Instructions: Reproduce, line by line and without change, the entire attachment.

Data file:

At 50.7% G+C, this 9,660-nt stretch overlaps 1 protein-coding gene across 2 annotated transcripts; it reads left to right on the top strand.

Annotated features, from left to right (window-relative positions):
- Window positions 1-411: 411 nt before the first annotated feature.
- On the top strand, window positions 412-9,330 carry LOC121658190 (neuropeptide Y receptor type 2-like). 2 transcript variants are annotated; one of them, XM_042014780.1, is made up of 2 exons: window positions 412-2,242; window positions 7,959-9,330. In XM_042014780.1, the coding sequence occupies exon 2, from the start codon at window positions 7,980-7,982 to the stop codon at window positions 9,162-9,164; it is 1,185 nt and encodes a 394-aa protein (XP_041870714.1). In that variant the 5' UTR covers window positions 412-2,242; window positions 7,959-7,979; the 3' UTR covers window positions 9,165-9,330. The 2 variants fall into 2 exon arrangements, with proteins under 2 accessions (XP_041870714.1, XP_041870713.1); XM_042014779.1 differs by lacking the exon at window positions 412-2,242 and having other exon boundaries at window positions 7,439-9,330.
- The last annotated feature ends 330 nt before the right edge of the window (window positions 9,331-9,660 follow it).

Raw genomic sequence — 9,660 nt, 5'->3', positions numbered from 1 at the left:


At 50.7% G+C, this 9,660-nt stretch overlaps 1 protein-coding gene across 2 annotated transcripts; it reads left to right on the top strand.

Annotated features, from left to right (window-relative positions):
- Window positions 1-411: 411 nt before the first annotated feature.
- On the top strand, window positions 412-9,330 carry LOC121658190 (neuropeptide Y receptor type 2-like). 2 transcript variants are annotated; one of them, XM_042014780.1, is made up of 2 exons: window positions 412-2,242; window positions 7,959-9,330. In XM_042014780.1, the coding sequence occupies exon 2, from the start codon at window positions 7,980-7,982 to the stop codon at window positions 9,162-9,164; it is 1,185 nt and encodes a 394-aa protein (XP_041870714.1). In that variant the 5' UTR covers window positions 412-2,242; window positions 7,959-7,979; the 3' UTR covers window positions 9,165-9,330. The 2 variants fall into 2 exon arrangements, with proteins under 2 accessions (XP_041870714.1, XP_041870713.1); XM_042014779.1 differs by lacking the exon at window positions 412-2,242 and having other exon boundaries at window positions 7,439-9,330.
- The last annotated feature ends 330 nt before the right edge of the window (window positions 9,331-9,660 follow it).

Raw genomic sequence — 9,660 nt, 5'->3', positions numbered from 1 at the left: